Using Wearables to Monitor Swimmers’ Propulsive Force to Get Real-Time Feedback and Understand Its Relationship to Swimming Velocity uri icon


  • Evidence on the role of propulsion compared to drag in swimming, based on experimental settings, is still lacking. However, higher levels of propulsion seem to lead to faster swimming veloci- ties. The aim of this study was to understand the variation in a set of kinematic and kinetic variables between two swimming sections and their relationship to swimming velocity. The sample consisted of 15 young adult recreational swimmers (8 males: 20.84 ± 2.03 years; 7 females: 20.13 ± 1.90 years). Maximum swimming velocity and a set of kinematic and kinetic variables were measured during two consecutive sections of the swimming pool. Differences between sections were measured and the determinants of swimming velocity were analyzed. Swimming velocity, propulsive force, and the other kinematic and kinetic variables did not change significantly (p < 0.05) between sections (only the intra-cyclic fluctuation of swimming velocity decreased significantly, p = 0.005). The modeling identified the propulsive force, stroke length, and active drag coefficient as the determinants of swimming velocity. Swimming velocity was determined by the interaction of kinematic and kinetic variables, specifically propulsive force and active drag coefficient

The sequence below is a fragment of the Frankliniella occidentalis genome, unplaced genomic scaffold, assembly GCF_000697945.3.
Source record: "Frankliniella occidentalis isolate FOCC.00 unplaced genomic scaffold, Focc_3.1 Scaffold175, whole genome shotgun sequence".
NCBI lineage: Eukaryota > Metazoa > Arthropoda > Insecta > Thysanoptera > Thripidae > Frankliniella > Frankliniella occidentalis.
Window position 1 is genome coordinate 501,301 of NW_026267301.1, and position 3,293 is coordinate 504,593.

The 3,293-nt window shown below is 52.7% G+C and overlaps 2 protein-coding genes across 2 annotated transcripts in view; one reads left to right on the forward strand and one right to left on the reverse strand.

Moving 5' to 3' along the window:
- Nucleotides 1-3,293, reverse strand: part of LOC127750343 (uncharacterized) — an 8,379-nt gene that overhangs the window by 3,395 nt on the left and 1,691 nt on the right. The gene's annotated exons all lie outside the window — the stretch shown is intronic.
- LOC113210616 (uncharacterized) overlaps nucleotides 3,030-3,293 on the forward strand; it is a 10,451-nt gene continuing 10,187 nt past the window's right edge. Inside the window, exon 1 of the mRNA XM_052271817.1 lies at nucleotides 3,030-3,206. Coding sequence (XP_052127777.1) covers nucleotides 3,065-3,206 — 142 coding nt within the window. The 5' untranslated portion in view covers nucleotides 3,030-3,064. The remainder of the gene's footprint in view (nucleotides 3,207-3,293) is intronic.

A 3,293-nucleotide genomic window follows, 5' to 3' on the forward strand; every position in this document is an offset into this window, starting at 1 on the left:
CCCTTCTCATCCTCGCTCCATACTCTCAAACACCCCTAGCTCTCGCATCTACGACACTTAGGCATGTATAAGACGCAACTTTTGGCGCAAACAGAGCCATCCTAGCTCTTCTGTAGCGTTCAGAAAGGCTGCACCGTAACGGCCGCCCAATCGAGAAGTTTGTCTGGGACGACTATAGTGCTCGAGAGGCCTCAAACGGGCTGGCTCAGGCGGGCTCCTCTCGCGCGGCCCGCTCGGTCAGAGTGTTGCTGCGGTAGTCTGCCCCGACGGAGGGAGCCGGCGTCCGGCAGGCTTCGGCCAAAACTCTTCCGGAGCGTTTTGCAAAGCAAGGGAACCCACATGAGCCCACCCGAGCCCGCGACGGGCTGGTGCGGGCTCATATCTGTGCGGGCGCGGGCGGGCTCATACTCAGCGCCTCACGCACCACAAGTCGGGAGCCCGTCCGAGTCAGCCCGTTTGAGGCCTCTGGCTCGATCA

• This research was funded by FCT—Portuguese Foundation for Science and Technology, grant number UIDB/DTP/04045/2020

publication date

  • January 2023